Last month, the RAF announced their landmark decision to open combat roles to women. Extensive research into the physical and psychological impact of years of gruelling training and tours reveals that women are in fact up to the same job as men.
Amid this move, the lack of diversity in our own industry seems all the more poignant. Women are still under-represented, especially in more senior roles. And yet the nature of our job doesn’t really favour one gender over another. So why is this?
Under-representation comes from lack of confidence, not a lack of ability
In Lean In, Sheryl Sandberg talks about the female affliction being a lack of ambition, not a lack of talent. This lack of ambition isn’t fuelled by laziness, it’s fuelled by a lack of confidence. Women just don’t believe that they can.
Engine’s own findings back this up. Earlier this year, our 21st Century Women research found that women believe that men can succeed with good social skills and average intelligence, while women need extreme intelligence and a lot more besides to shimmy up the same greasy pole.
Where does confidence come from?
Confidence is nothing more than believing that you can. But believing you can is a journey and for a journey to be deemed successful it needs a destination.
Of course, it’s near impossible to see the path ahead when you have nothing to aim for. That’s why we need to clearly signpost, and light the way to the top; sending talented women signals that they are wanted and needed at the top table.
Having role models at work and in your industry is essential to success. The Glass Hammer and Accenture found that 83% of women in tech who said they wanted a C-Suite job also said they had a role model. The study concluded that there was a strong correlation between women with role models and women with leadership goals.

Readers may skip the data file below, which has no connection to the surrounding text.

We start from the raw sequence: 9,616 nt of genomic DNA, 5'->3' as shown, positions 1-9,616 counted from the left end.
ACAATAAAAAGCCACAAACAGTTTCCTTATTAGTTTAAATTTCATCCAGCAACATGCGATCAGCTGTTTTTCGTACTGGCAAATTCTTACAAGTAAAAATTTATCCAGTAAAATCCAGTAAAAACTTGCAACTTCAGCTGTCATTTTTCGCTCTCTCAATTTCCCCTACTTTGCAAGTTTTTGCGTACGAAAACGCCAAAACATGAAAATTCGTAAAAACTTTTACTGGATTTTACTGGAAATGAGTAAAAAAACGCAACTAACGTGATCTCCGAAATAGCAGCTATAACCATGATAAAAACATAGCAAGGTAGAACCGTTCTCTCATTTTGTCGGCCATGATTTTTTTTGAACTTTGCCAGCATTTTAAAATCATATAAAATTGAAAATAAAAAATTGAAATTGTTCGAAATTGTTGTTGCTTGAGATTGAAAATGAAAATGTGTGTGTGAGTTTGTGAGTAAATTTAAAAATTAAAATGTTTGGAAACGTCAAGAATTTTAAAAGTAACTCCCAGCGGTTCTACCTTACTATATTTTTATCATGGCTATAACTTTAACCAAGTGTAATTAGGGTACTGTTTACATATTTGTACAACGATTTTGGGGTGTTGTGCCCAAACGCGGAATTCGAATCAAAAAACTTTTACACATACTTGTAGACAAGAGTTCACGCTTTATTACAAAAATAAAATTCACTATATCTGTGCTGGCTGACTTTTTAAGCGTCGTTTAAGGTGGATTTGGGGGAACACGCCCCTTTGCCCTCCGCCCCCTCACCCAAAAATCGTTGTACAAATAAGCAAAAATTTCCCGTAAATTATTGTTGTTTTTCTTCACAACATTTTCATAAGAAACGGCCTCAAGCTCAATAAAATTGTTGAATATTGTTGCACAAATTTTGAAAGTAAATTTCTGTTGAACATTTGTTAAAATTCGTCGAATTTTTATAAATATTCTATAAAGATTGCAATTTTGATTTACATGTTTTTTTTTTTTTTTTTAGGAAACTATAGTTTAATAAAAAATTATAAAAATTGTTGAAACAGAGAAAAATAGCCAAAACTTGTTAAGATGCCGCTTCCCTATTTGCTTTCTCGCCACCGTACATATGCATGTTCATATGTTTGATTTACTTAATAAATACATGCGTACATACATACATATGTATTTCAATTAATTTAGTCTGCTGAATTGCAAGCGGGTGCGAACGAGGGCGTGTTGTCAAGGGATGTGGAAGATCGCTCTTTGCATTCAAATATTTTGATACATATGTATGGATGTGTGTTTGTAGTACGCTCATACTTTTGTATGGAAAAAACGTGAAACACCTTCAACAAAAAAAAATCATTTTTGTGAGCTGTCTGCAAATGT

Role models are also key to changing perceptions. The effect of Marissa Mayer, Angela Ahrendts, and Sheryl Sandberg has not gone unnoticed across the globe, and likewise the likes of Lindsay Pattison, Karen Blackett, Debbie Klein, Katie Mackay and Vicki Maguire to name but a few, are lighting the torch closer to home.
But we need more. Gina Davies was right when she said; "if she can’t see it, she can’t be it". When more women are seen in the top of organisations and at the top of their game, the more this will be regarded as the standard and a perfectly normal, and logical, path to choose.
The women of the future
Women aren’t all that great at shouting about their successes. From early childhood, girls are socialised differently to boys, and although this is changing, many 30 and 40 year old women of today still struggle with the idea of self-promotion.
Women in advertising (and women everywhere) need to stop being shy. We need to step up to the plate and start sharing our achievements.
Why? Because we have earned the right to do so. Because we deserve to be recognised. Because if we don’t, lesser achievements will be praised and rewarded.
But most importantly, because all successful women have the chance to help light that path and signpost the way for others. As successful women it is our right, and our responsibility, to step out of the shadows. If not for ourselves, then for the next generation of women, who deserve the opportunities we have fought so hard for.
It’s time to bridge the confidence gap. Here are five actions you can take today:
1. Say YES to new opportunities even if they appear daunting
Confidence is nothing more than a mind trick. Tell yourself and others that you can succeed and you will.
2. Know what you are good at and do more of it
Don’t be shy about showcasing your greatest talents and skills. You’ve got to be seen to be recognised.
3. People stream
Aligning yourself with your promoters will boost your confidence. Listening to the occasional detractors will give you the strength to improve.
4. Fake it till you make it
Stand up straight, assume a relaxed but confident posture, smile. You’ll be surprised how much the look suits you.
5. Be a role model
Share what you’ve learned with others, in doing so you are also acknowledging it to yourself. You’ll surprise yourself with how far you’ve come.
Erminia Blackden is head of strategy at Partners Andrews Aldridge